That sums it up rather nicely.

The reason a colonoscopy is recommended for those over 50 is because, with age, we are more likely to have these pre-cancerous polyps in our colons just as we are more likely to find pre-cancerous growths on our skin. These polyps, if allowed to continue growing may become cancerous in 10 to 15 years, are routinely snipped out of the colon just as pre-cancerous skin growths are removed before the growth can become something dangerous.

As a result, anyone with any knowledge of this medical procedure knows that having a polyp removed during a colonoscopy is nothing to lose a moment’s sleep over and a great advertisement for why colonoscopy is a worthwhile procedure for us all.

Remarkably, Oz discusses how people avoid getting this procedure because they are afraid to face up to the result. He’s right. It is no secret that human psychology is such that we tend to think that if we don’t know a problem is there, we can pretend there is no problem at all. We avoid the test to avoid any bad news.

That kind of thinking is exactly what gets people in trouble-particularly when any such problem can easily be brought to a successful conclusion simply by having the colonoscopy procedure.

Yet, after pointing out this problem, Oz goes on to scare the you-know-what out of anyone who falls into this category by making his own story far more dramatic than the reality.

It’s really very simple.

If you’re 50 years old – or 40 if there is a family history – get the colonoscopy. Any polyps you have will be removed and you will leave the physician’s office comfortable in the knowledge that you have nipped any future problem in the bud. Repeat the procedure every five years so that any polyps that may have gotten going during the interim can be removed. The result is that your colon will remain happy, healthy and cancer free.

So, why was Oz so freaked out?

Beats me.

In describing Dr. Oz’s polyp, the physician who performed his procedure, CBS medical correspondent, Dr. John LaPook, said,

Statistically, most small polyps like his don’t become cancer. But almost all colon cancers begin as benign polyps that gradually become malignant over about 10-15 years.

Indeed, Oz was just another of these statistics-nothing particularly threatening or dramatic – except, of course, when Oz tells the story.

So, either Dr. Oz’s psyche is so sensitive that a routine matter easily resolved is enough to send his world reeling – despite allegedly having the medical knowledge to know that this was nothing much to sweat – or he knows a great ratings grabber when he sees one. I’ll leave it to the reader to reach a conclusion as to what might be the driving force behind Oz’s tale of terror.

I can, however, tell you how the Colorectal Cancer Coalition reacted to Oz’s histrionics when he first made a fuss over his experience on his TV show last September-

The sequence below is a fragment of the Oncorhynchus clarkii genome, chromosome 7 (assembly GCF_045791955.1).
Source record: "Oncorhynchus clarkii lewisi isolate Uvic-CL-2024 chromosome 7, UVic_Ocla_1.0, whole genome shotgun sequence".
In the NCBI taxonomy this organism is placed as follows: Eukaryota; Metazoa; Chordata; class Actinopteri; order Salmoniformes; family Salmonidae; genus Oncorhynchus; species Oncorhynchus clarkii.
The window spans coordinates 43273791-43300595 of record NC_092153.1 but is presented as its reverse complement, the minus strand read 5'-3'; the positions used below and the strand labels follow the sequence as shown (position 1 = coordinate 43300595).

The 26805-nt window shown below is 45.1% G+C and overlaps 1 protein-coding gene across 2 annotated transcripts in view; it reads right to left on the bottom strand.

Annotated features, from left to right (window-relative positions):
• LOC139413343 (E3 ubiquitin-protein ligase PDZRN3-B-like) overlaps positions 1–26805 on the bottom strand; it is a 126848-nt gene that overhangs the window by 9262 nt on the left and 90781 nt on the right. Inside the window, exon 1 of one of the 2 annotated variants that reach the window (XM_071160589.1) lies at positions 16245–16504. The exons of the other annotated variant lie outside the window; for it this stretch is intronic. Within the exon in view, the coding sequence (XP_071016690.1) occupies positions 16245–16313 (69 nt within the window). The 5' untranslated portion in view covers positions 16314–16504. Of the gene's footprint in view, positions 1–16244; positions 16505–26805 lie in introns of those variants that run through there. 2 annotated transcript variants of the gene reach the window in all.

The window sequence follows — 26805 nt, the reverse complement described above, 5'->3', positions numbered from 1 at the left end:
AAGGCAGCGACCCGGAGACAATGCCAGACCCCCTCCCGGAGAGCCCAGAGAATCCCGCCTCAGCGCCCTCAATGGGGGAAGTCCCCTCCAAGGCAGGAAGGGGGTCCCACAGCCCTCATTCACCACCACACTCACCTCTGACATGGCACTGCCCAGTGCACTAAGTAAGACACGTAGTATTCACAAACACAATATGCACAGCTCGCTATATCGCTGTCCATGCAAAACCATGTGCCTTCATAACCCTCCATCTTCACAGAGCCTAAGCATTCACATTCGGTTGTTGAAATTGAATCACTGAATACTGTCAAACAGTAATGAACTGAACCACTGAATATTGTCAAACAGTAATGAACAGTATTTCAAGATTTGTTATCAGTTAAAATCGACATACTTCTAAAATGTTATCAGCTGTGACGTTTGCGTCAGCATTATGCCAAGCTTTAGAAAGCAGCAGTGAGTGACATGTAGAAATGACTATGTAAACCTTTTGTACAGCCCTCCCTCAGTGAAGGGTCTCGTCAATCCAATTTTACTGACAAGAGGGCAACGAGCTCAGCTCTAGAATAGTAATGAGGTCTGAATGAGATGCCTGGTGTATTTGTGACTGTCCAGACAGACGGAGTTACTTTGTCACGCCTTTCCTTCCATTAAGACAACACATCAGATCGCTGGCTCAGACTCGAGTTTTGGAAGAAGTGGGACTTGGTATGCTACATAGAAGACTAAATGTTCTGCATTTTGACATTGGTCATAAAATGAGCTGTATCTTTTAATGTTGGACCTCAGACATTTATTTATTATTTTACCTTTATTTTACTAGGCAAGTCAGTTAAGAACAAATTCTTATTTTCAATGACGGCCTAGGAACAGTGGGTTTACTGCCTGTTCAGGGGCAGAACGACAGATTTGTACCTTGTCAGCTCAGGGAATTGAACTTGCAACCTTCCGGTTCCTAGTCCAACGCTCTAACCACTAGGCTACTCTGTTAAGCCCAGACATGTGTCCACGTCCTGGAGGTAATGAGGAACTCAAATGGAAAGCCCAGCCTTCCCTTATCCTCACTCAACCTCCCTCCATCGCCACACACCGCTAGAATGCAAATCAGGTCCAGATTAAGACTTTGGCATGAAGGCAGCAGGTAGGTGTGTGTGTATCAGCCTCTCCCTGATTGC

Did Dr. Oz scare you today?

The chances of your colonoscopy resulting in the made-for-TV near-death experience that Dr. Mehmet Oz detailed in a six-part video series on his show and website are highly unlikely. See, Dr. Oz didn’t have a near-death experience, and his colonoscopy story is very common. So can we cut it out with the hysterics, Dr. Oz? You’re scaring people.

Yes, there was a 10 percent chance it could have become cancerous over time, which is why it was removed. The rest of his overblown, overdone, overly-dramatic story, including his heartbreaking anecdote of having to tell his children (sob!) are for the mere benefit of getting people to watch his show.

Unfortunately, a side effect of Dr. Oz’s histrionics is that he’s taken a common condition and turned it into a death-defying act that will scare the living daylights out of anyone who may be approaching the screening age – or who may have already passed it. (If you’re like Dr. Oz and putting off that colonoscopy you naughty kid, go get screened!)

But the damage doesn’t end there.

Like many others before me and since, I happen to be someone who has had to tell my wife and children that I had been diagnosed with a cancer that could mean the end of my life in a rather short period of time. Not a pre-cancerous growth. Not “I might have a problem in 10 years and, oh, they can resolve the problem by just snipping something out in a fifteen minute procedure.”

No, it was looking like I was in some very immediate and serious trouble.

Of course, relaying this bit of information to your family is not a particularly pleasant experience and I’m one of the lucky ones who, after 6 months of chemotherapy (not a fifteen minute painless procedure), is still here to tell the story.

Imagine, if you will, how I -and the millions of others who have faced this difficult experience – might feel when Dr. Oz makes such a fuss about telling his wife that he might have gotten cancer in ten years if he hadn’t had the procedure that virtually insured that this wouldn’t happen?

It’s wrong on so many levels.

Yes, Oz is a television performer and, as such, must be concerned with his ratings if he wants to keep the big bucks flowing.

However, he is still a doctor and that comes with some responsibility- responsibility that Dr. Oz has sadly ignored. For this he should be very ashamed.